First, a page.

A member of the Facilities Management team, Alan Slinkard is a projects specialist at CU Boulder. He also serves in leadership on the University of Colorado Staff Council (UCSC), the university-wide representative body for communicating the interests of staff to CU administration and the Board of Regents.
After serving as parliamentarian of the governance group last year, Slinkard this year is co-chair. (His fellow co-chair, JáNet Hurt, will be featured in a future Five Questions feature in CU Connections.)
Away from work, Slinkard makes time for “sitting by still streams and writing poetry, hiking, cycling, reading deep philosophical treatises (especially Stoicism) and facilitating labyrinth walks to destress my staff and other members of the community.”
1. How did you arrive in your position in facilities management at CU Boulder, and what does the job entail?
I began my career as the campus window washer. My goal at the time was to utilize the job to assist me in finishing my degree so that I was not using needed financial resources to pay my way. As the job morphed, I began doing data analytics and worked in developing a temporary staffing program to supplement the hiring of the full-time staff I was also responsible for.
Another aspect of my role is to evaluate construction documents and determine if the standards being used by contractors meet the rigid goals we have for sustainability, quality and safety.
I also won an innovation grant in 2017 to institute a custodial inspection program with an application called OrangeQC.
Even though I have accomplished many things in my tenure here in FacMan, more than anything I have fallen in love with the beauty, the serenity and synergy of our beautiful campus.
2. What prompted you to get involved with the CU Boulder Staff Council and the University of Colorado Staff Council?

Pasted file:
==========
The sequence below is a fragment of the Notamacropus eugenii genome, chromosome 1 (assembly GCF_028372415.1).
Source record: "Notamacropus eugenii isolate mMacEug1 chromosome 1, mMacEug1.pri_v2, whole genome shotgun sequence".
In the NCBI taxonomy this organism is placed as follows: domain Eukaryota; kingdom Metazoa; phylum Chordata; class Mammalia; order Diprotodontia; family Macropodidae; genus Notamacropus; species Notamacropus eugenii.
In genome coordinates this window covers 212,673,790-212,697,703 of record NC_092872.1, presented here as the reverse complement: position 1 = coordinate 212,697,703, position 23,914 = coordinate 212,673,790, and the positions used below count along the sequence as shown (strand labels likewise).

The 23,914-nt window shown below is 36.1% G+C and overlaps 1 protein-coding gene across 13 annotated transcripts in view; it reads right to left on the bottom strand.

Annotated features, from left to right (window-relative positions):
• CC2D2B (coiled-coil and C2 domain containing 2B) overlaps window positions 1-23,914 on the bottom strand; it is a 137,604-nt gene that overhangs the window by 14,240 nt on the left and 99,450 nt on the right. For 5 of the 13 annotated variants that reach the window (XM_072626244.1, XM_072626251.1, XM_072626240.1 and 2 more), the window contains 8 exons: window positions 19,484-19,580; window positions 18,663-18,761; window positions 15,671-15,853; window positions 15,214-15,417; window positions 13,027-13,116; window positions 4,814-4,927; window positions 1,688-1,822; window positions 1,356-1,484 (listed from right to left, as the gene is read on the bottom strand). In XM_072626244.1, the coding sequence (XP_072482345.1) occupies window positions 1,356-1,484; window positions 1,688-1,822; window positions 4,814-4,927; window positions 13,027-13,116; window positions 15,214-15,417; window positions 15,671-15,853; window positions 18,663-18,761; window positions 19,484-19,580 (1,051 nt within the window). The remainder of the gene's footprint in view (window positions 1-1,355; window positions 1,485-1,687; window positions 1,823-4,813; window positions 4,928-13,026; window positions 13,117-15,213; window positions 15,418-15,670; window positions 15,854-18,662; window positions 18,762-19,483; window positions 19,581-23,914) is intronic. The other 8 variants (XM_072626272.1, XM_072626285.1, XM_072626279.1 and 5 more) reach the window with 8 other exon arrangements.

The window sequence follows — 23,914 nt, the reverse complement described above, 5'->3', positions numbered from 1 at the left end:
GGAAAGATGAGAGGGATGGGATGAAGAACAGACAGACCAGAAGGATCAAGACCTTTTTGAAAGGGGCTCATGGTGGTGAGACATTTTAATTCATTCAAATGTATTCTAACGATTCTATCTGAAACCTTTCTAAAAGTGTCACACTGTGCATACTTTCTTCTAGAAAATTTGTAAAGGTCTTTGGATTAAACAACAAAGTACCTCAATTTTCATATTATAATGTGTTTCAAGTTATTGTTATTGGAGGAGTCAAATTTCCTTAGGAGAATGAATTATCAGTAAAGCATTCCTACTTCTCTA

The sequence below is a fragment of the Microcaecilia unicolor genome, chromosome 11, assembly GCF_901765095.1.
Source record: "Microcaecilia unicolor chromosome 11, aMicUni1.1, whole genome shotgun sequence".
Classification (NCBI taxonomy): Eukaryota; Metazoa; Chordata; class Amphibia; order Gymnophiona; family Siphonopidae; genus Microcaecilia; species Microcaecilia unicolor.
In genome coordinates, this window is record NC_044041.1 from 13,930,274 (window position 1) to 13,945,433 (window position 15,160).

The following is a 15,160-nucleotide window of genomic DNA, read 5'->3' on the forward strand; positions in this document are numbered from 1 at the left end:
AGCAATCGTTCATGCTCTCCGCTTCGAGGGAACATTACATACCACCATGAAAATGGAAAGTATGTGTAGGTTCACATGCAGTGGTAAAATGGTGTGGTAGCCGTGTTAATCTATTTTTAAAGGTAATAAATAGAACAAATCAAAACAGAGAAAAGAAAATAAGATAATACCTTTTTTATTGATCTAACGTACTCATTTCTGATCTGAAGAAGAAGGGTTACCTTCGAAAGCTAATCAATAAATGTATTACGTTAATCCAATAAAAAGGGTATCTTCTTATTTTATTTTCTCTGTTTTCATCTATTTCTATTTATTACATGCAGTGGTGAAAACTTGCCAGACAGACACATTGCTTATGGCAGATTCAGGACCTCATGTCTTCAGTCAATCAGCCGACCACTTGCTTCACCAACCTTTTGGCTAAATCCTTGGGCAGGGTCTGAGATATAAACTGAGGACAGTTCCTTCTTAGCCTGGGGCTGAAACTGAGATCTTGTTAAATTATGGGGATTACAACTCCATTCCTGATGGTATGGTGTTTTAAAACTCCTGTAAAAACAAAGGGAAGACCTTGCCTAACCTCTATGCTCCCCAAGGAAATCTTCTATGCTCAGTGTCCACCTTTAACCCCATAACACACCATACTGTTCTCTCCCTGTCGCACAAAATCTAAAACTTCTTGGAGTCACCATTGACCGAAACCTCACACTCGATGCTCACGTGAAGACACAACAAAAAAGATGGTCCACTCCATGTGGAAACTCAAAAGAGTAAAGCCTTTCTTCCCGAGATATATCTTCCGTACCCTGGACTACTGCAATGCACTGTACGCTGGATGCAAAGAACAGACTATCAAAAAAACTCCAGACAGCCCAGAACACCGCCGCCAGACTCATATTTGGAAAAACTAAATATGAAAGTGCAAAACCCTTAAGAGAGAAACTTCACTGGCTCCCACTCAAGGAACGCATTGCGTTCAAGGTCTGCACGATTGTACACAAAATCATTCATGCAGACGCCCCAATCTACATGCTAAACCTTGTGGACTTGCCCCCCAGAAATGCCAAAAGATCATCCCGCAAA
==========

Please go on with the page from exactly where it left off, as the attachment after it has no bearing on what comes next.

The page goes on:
I served on Boulder Staff Council from 2013 through 2022 and have served on UCSC since 2018. Being an advocate all my life, Staff Council was a perfect extension of my desire to ensure that staff’s voice was heard and that their needs were being met.
3. How do you define shared governance?
Shared governance refers to the processes and structures that governing boards, faculty, professional staff and administration use to develop policies and make decisions that affect the institution.
Ideally, shared governance is characteristically collegial. All individuals and groups get a chance to contribute and have their voices and opinions heard.
The benefit of shared governance is that it taps the knowledge, wisdom and experience of a variety of groups and people with the aim of sharing resources and identifying meaningful opportunities to help move the institution forward.
4. This year, you are serving as co-chair of UCSC with JáNet Hurt. How will the two of you share responsibilities?
Thus far it has been a work in progress as each of us has had scheduling challenges. However, at this point, we rotate chairing both full council meetings as well as executive sessions, and we rotate UCSC presentations to the Board of Regents. We have weekly leadership meetings to evaluate the work we have on our plate and to ensure that each of the items needing our attention is assigned accordingly.
Working with Ja’Net allows us as co-chairs to have individual as well as collegial goals. For me, staff housing, child care, continued enhancements to the tuition benefit and working to help the administration find the resources to enhance pay and retention issues are the big ones.
This year, the council’s top priorities are DEI, professional development, staff retention and a better understanding of what staff feels are their top three needs: pay, respect and advancement opportunities.
5. Why do you believe Staff Council is important to the university?
I believe there are three core values that make Staff Council a valued partner in the work of the university: advocacy, collaboration and transparency.
Advocacy is about serving staff members by representing their best interests to the university community, fostering a pathway of communication between upper administration and our constituents, and seeking diversity in membership, perspectives and ideas when representing staff culture.
Collaboration means creating a sense of community by forging effective partnerships with campus stakeholders and executing projects that are valuable to the organization.
Transparency comes from maintaining honest and transparent communications and processes, remaining accountable to ourselves and to our constituents by holding open meetings and publicizing our decisions, and intentionally sharing unbiased information with our stakeholders.